LWI 2018: Sessions on empirical study of legal communication

The schedule for the Legal Writing Institute 2018 biennial conference in Milwaukee, July 11 — July 14, is published (version as of June 27), and it looks terrific, with a great focus on pedagogy and pedagogical research in the field! This blog post is about a subset of the sessions, those devoted to empirical study of legal communication.  In that category, I include any study that systematically examines some class of legal communication outside the law-school context (so, not including classroom and pedagogical research). I’m excited to see scholars pursuing such projects. I’ve made the argument in the past that Read More …

‘Irreparable harm’ and legal arguments by analogy and example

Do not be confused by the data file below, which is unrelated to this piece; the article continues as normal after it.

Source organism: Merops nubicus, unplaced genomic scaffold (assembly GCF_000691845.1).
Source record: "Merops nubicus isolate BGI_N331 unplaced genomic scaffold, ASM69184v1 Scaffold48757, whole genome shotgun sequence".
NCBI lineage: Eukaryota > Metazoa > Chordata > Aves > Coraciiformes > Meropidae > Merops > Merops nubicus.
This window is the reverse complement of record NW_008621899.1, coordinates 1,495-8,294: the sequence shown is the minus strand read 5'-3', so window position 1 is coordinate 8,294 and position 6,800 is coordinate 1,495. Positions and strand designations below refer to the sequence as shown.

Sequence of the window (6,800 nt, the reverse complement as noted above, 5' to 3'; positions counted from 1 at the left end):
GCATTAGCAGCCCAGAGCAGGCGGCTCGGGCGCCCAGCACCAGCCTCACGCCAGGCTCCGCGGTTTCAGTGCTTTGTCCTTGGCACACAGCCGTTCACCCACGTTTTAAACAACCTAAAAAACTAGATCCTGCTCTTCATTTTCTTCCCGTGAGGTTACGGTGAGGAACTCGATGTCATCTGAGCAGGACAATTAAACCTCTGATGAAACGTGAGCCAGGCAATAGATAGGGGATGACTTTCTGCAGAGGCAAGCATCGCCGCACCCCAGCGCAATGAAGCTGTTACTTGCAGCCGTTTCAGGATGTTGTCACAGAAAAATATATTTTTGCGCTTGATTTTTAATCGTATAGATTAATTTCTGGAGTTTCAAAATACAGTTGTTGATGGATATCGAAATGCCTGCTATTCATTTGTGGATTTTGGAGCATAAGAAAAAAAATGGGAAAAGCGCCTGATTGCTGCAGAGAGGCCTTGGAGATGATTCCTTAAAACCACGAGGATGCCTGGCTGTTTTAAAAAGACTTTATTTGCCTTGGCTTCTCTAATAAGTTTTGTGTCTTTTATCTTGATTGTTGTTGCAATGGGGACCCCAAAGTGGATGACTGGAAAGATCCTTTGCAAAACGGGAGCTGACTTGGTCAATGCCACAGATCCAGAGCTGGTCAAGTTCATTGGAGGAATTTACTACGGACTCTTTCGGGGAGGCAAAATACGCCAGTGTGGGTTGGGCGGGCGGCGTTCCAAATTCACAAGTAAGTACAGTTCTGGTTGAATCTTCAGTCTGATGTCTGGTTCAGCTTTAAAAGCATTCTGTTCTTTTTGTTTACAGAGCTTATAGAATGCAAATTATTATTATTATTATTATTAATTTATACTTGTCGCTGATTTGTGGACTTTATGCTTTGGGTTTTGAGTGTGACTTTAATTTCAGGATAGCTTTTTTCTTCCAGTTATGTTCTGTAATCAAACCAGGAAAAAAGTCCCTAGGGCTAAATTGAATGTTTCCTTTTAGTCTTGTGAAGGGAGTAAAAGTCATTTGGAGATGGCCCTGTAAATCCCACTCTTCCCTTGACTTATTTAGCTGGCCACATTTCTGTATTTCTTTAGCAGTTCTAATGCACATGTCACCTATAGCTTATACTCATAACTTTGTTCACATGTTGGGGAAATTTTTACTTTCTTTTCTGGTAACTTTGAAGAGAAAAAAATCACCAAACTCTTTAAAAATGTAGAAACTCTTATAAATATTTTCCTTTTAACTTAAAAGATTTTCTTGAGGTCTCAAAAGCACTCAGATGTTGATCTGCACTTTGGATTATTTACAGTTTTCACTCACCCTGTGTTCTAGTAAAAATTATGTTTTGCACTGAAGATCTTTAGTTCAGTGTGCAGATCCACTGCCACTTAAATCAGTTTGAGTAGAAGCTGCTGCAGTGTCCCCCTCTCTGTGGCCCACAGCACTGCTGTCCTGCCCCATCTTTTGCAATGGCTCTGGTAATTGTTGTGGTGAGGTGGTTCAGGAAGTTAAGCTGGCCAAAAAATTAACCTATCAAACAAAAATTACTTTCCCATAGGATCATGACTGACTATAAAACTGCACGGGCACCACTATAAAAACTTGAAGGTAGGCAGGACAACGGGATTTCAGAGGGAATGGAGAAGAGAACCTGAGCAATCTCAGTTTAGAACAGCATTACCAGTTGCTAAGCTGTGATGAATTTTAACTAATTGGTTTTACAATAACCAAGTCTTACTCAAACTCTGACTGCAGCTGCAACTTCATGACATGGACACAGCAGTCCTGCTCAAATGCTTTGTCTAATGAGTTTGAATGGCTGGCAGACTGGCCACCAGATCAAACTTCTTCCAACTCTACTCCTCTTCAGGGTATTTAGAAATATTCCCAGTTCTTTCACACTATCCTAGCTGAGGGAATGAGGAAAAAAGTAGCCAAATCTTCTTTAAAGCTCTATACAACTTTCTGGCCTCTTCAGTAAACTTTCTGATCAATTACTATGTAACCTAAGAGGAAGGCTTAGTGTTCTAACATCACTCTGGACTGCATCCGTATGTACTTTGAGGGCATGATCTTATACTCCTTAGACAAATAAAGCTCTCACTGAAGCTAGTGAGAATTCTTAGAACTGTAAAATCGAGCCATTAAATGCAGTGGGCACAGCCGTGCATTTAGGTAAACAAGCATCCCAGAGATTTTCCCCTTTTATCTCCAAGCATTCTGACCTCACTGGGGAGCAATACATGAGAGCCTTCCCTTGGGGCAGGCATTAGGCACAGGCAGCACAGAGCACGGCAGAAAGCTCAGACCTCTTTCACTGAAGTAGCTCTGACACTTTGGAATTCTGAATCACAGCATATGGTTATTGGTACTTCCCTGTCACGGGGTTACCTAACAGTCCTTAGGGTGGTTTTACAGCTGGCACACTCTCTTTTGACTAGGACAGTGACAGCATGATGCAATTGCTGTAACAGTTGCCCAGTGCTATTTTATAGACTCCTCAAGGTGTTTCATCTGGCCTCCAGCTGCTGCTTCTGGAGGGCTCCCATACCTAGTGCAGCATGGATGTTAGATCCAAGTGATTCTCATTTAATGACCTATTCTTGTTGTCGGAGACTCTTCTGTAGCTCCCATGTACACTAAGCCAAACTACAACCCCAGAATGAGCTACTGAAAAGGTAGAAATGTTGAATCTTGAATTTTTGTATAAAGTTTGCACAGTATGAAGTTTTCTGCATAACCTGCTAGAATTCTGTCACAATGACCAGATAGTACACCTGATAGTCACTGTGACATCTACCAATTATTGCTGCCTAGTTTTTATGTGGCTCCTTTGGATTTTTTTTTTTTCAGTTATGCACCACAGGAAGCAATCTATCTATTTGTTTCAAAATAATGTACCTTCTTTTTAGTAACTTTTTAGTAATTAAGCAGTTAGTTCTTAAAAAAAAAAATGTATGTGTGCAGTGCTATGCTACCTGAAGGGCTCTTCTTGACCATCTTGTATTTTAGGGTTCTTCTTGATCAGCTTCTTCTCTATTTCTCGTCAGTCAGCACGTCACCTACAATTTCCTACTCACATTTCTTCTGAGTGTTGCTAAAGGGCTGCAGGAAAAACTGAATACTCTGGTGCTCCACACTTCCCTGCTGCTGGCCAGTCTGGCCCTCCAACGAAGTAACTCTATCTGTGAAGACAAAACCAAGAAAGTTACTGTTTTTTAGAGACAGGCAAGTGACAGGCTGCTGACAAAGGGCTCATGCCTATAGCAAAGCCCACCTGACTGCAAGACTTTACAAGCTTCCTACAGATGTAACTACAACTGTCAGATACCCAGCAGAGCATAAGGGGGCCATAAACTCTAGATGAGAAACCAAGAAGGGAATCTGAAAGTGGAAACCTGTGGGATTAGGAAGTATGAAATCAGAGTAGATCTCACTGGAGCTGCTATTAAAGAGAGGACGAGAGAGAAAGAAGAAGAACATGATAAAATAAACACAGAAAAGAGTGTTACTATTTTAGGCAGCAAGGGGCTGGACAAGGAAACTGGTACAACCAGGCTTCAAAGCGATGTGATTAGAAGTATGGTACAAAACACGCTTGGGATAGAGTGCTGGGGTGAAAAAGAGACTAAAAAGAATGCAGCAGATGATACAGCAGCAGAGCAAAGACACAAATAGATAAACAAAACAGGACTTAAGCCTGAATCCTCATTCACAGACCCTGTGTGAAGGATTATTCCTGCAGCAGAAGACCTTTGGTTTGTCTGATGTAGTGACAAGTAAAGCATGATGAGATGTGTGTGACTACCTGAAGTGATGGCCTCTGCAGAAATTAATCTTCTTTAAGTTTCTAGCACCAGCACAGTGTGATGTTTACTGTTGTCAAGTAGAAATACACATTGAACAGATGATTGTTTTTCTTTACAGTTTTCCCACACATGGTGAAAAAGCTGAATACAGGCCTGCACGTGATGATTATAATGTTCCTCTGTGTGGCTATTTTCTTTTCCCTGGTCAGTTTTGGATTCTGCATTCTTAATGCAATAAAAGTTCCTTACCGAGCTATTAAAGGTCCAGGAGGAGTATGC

I’m excited! My proposal for the 8th ISSA Conference on Argumentation in Amsterdam in July 2014 has been accepted. Of course, I still have plenty of work to do to get ready! Here’s my abstract: This paper presents the results of a pilot empirical study of written legal arguments and oral reports of authors’ cognition to explore the following research questions: Do American lawyers perceive differences between arguments by analogy and arguments by example, and if so, how are those differences represented in their argumentative writing? Scott Brewer (1996), Lloyd Wienreb (2005; 2007), and Richard Posner (2006) engaged in a Read More …